Laurence de Valmy


Laurence de Valmy

Courtesy of the Artist

French-born artist Laurence de Valmy resides and creates her innovative work in Philadelphia. Her latest series of works entitled POST transpires as an astute contemporary reflection on the history of art and asks the question: What if Instagram had always existed? Laurence de Valmy intermingles her profound understanding of art history along with her painting dexterities to appropriate the famous works of arts and disclose their narratives, which are depicted as Instagram posts from a time gone by.

All pieces are made with acrylic and expose an intelligent apposition of an original painting and an illusory dialogue that appears historically precise notwithstanding accents of humor. The appropriation series is acknowledged as the artist’s most personal work to date.

“I’m fascinated by personal stories: how artists were connected with other artists either in their lifetime or through time, which art dealer helped them breaking through, who they loved etc,” explains Valmy. “That’s why I like to say I’m an art-story teller. My goal is to make people consider these iconic works with a new eye by replacing them in their context and invite them in the intimacy of these famous artists. For example, knowing that Gustav Klimt was inspired to create The Kiss by the fashion designer Emilie Floge and that his last words were for her, made me appreciate the painting in a new way.”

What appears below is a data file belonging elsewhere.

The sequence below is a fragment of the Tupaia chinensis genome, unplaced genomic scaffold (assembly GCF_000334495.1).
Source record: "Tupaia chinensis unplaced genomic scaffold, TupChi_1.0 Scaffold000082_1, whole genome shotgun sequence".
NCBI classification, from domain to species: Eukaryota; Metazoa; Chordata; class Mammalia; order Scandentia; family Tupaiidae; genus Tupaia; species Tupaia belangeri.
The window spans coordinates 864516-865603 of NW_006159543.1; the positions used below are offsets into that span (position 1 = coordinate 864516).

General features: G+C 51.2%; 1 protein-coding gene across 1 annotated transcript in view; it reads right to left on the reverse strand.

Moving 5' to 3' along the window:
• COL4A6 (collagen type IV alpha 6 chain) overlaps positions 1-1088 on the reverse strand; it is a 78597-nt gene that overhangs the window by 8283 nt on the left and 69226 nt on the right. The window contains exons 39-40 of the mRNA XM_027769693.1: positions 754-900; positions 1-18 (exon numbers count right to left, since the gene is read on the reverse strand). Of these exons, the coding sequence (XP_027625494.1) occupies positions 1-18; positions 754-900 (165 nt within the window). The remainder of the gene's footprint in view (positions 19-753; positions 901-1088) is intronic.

Valmy’s decision to illustrate her series via Instagram posts reflects the typical aesthetic of how art is viewed nowadays, depicting modern day methods along with the platform’s “positive attitude” as opposed to various other social media stages.

“My first challenge is to recreate with acrylics, the original artworks, created in oils, pastel or encaustic. My second challenge is to tell the story in few words so emojis and hashtags are all carefully chosen.”

Laurence de Valmy’s paintings will be exhibited in the Museum of Urban and Contemporary Art (MUCA) of Munich in June 2018 and at the Barnes Foundation during the exhibition Let’s Connect (May 21-June 4).

Words by Katie Farley